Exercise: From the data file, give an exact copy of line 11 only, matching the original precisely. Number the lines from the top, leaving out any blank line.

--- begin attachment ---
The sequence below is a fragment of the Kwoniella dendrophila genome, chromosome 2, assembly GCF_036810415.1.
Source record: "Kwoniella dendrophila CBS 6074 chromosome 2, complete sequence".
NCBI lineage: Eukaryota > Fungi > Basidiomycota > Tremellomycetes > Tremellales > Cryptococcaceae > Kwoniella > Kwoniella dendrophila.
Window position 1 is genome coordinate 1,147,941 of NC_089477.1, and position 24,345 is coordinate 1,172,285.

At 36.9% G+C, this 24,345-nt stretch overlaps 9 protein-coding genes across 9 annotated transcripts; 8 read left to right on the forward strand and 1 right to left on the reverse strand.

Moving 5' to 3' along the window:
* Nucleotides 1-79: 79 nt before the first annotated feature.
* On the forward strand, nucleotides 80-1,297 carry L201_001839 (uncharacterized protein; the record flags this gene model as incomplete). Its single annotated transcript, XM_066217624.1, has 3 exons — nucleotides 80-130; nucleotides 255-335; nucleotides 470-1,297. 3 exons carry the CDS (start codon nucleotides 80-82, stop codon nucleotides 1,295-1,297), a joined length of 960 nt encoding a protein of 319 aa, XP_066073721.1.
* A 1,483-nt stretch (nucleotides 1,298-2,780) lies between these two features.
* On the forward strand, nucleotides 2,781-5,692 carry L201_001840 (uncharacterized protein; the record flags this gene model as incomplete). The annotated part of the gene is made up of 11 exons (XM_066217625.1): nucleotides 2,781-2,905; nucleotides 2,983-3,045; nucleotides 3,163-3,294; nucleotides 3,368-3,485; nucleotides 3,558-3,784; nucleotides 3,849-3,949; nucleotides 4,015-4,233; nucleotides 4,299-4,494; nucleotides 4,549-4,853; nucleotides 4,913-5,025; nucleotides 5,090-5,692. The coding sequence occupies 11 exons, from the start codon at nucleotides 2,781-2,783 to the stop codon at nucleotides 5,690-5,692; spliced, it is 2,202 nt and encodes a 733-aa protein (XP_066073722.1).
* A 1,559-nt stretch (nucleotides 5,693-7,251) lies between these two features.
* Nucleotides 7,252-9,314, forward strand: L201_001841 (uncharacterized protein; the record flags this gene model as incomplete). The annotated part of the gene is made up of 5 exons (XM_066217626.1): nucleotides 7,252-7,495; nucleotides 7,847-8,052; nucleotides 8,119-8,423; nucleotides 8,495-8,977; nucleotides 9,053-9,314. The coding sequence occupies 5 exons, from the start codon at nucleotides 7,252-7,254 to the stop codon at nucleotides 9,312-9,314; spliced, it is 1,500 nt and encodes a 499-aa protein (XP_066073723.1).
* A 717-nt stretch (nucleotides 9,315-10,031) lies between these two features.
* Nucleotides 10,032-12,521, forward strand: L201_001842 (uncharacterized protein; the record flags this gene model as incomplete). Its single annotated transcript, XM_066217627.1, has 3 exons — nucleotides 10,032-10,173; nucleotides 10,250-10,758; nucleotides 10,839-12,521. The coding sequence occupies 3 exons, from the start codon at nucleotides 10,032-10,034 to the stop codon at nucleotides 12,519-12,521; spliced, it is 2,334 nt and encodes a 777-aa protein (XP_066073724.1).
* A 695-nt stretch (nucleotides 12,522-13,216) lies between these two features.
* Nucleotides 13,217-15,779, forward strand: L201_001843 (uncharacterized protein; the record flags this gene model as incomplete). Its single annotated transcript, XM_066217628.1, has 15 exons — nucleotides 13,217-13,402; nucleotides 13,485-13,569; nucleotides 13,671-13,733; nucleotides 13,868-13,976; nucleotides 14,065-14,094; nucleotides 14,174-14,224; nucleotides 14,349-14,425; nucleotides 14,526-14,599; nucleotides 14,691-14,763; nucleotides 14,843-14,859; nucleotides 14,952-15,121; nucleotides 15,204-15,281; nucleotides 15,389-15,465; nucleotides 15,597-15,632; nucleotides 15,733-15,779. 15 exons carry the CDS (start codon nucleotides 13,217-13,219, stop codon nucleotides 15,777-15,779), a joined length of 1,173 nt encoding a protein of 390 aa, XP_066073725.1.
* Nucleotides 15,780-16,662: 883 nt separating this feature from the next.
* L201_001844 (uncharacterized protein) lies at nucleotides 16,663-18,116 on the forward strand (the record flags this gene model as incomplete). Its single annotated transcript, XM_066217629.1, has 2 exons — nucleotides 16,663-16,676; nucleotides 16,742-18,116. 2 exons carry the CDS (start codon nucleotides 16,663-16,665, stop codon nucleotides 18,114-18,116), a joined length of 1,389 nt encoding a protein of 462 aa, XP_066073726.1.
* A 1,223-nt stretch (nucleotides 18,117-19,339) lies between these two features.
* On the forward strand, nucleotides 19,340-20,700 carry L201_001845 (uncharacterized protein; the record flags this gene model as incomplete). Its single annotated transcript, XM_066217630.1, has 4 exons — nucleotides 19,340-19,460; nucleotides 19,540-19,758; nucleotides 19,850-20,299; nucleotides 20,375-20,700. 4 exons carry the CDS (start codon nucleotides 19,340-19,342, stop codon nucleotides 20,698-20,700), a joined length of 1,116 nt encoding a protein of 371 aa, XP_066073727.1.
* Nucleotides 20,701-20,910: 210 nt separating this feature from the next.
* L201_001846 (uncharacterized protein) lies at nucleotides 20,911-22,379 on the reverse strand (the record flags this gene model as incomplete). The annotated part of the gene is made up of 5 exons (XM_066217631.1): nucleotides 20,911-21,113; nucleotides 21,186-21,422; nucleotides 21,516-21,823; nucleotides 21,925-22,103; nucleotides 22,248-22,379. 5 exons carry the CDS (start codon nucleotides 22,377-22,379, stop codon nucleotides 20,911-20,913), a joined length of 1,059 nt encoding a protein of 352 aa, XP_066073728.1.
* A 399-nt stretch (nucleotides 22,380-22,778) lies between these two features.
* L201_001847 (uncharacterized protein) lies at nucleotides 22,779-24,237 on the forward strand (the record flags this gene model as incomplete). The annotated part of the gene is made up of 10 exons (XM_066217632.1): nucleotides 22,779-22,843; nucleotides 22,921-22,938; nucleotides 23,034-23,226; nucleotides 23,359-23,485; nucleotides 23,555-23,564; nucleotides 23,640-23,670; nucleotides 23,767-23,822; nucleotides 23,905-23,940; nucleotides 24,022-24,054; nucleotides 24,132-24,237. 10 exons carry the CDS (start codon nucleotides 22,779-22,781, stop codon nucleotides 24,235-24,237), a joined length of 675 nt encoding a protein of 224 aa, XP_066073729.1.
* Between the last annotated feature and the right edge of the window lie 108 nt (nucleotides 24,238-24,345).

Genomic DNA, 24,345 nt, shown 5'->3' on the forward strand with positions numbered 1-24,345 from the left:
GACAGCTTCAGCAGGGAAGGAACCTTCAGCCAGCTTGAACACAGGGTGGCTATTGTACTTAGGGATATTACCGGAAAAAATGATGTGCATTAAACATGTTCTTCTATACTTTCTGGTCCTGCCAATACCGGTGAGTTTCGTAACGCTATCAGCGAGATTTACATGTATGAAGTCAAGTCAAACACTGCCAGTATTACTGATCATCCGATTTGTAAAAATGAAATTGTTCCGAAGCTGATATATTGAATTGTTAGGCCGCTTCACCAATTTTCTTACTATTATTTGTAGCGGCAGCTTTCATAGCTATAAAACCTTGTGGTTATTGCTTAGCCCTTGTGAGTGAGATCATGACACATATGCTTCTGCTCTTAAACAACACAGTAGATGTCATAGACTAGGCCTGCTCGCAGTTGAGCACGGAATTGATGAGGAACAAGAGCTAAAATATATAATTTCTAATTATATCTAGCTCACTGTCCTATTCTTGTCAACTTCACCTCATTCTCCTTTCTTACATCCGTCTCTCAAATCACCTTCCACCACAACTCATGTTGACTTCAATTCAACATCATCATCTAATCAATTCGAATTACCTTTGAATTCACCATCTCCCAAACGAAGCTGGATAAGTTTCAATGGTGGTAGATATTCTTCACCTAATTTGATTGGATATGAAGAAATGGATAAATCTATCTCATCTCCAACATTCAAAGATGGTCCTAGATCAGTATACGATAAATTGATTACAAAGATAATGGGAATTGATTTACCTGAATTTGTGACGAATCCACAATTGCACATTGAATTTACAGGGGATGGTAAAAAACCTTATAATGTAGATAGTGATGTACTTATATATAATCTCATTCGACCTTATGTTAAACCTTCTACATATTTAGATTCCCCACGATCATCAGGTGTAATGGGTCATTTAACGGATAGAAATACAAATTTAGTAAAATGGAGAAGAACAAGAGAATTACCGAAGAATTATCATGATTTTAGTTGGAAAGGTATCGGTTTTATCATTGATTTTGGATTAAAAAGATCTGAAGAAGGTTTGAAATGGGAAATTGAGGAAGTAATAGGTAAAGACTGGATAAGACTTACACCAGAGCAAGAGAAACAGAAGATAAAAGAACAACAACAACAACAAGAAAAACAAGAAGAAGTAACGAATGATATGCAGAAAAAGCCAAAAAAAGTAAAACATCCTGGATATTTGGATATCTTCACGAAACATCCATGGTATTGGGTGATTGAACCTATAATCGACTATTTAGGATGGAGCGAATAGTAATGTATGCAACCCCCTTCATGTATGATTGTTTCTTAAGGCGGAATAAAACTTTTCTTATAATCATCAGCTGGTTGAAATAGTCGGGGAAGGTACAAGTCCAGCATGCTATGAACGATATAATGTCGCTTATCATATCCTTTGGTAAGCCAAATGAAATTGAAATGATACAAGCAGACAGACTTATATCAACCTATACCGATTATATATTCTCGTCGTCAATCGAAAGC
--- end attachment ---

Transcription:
* A 1,559-nt stretch (nucleotides 5,693-7,251) lies between these two features.